David Thirumalai, the director of the biophysics program at the University of Maryland's Institute for Physical Science and Technology said that Clementi and her colleagues' work is "highly significant" in the sense that it validates the computational approach by making a direct comparison with experiments.
"In general, simple off-lattice models of the sort used here have great advantages," said Thirumalai. "The computations can be done exhaustively for a range of conditions. As these authors show, even size may not be a serious limitation."
In the absence of supporting experiments, Clementi's results may not have been considered very significant, Thirumalai added. But with experimental validation, Clementi's predictions can be tested.
"Given that Dr. Clementi has validated the model by good comparison with experiments, she can make precise predictions that can be tested," he said. "It is this aspect that makes the present work exciting."
Predicting and understanding protein folding has important practical applications because proteins that misfold can cause diseases such as Alzheimer's, Parkinson's, diabetes, and Bovine Spongiform Encephalopathy.
"I'm a theoretical physicist. My goal is really to understand what's going on why the protein misfolds, why it folds in a different way if I change it. If we can answer some of these questions, it can be important for applications, such as disease therapies."
"I'm a theoretical physicist. My goal is really to understand what's going on why the protein misfolds, why it folds in a different way if I change it," said Clementi. "If we can answer some of these questions, it can be important for applications, such as disease therapies."
Aside from her work on MLAc, Clementi is also working on modeling a protein called photoactive yellow protein that changes shape with blue light."We want to understand what is the interaction with light," said Clementi.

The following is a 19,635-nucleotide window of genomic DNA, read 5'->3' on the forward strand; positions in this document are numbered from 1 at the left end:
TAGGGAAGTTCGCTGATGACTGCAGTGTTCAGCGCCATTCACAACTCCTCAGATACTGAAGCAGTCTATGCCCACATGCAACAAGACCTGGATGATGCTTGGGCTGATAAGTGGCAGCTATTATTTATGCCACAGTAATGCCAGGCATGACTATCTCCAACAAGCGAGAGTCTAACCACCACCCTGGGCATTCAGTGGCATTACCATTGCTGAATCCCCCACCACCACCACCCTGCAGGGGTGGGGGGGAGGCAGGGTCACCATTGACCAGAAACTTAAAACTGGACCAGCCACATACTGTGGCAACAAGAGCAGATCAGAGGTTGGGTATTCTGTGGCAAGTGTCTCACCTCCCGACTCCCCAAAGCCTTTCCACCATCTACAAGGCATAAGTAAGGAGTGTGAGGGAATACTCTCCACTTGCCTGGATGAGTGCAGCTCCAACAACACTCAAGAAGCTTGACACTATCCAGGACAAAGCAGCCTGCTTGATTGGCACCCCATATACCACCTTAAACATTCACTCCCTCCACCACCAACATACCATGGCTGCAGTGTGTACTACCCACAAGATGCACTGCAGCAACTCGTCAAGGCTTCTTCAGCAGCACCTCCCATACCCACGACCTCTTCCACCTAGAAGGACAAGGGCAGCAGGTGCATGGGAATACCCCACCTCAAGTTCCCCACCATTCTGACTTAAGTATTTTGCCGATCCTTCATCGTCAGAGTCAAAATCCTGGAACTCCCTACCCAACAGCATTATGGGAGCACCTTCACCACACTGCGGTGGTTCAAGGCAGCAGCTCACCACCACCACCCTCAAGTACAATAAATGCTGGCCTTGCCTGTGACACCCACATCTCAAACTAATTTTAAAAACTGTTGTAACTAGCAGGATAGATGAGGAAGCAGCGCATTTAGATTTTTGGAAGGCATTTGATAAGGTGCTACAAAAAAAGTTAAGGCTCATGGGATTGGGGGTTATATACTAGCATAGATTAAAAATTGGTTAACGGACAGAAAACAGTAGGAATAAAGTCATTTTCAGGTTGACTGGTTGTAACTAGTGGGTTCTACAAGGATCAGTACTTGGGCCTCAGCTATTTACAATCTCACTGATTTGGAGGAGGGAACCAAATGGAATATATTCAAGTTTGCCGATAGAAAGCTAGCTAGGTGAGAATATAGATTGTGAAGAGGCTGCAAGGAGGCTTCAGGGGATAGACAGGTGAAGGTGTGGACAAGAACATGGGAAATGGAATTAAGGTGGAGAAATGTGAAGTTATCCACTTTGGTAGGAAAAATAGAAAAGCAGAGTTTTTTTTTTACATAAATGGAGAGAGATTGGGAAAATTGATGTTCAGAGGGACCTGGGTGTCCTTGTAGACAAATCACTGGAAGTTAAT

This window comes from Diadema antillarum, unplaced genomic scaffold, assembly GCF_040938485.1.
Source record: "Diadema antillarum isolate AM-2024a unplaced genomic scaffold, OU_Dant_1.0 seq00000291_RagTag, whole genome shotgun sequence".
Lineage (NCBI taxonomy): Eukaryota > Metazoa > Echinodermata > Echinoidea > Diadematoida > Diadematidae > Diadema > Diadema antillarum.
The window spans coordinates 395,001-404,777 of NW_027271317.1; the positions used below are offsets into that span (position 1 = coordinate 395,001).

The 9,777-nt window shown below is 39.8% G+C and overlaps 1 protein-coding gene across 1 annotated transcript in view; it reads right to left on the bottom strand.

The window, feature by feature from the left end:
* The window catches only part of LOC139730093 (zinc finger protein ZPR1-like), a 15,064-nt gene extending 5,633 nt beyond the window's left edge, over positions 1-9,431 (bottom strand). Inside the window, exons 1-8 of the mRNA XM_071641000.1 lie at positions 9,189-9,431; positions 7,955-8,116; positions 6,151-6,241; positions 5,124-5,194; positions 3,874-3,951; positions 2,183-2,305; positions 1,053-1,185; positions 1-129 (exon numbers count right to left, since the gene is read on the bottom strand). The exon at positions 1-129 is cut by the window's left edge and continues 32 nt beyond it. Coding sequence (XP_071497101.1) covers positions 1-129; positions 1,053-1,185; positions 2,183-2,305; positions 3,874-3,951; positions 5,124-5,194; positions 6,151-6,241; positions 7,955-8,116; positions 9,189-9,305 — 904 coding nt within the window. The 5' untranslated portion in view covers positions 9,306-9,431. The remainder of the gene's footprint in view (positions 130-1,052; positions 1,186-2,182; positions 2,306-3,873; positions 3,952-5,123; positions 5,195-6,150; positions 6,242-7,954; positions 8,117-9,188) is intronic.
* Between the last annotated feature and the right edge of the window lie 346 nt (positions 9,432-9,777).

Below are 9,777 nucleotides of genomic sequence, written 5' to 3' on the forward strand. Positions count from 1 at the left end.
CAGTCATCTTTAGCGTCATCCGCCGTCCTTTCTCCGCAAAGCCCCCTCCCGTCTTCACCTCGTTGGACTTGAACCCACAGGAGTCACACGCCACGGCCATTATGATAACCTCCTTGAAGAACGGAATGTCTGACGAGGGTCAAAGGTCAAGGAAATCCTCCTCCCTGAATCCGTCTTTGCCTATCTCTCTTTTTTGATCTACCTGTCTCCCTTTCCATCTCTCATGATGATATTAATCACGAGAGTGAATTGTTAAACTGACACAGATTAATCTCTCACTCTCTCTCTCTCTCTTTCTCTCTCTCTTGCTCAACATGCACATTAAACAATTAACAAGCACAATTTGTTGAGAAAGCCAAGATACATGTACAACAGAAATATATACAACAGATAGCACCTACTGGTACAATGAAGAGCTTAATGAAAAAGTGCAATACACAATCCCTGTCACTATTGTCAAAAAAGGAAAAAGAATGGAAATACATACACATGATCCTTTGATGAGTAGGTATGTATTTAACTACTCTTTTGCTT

In addition, Clementi is studying the S6 ribosomal protein, which has a high homology with the Alzheimer's peptide.
According to Clementi, every project that her group works on has an experimental counterpart.
"This is the strong point of my work," she said. "I don't want to start anything without an experimental counterpart. We want to manipulate proteins in reality."
Clementi said that theorists can help experimentalists by setting guidelines and limitations for experiments.
"For example, in the case of aggregation, misfolding, and diseases, we can predict the part of the protein that is responsible for the disease so that rather than trying all the possible mutations in the protein, we have a guideline," she said. "We have some prediction that can restrict experimental testing."
Thirumalai said that he believes Clementi and her colleagues' work will inspire others to use a similar approach for larger systems.
"Combining these calculations with experiments makes it very interesting," he said.
— Tien Shun Lee ([email protected])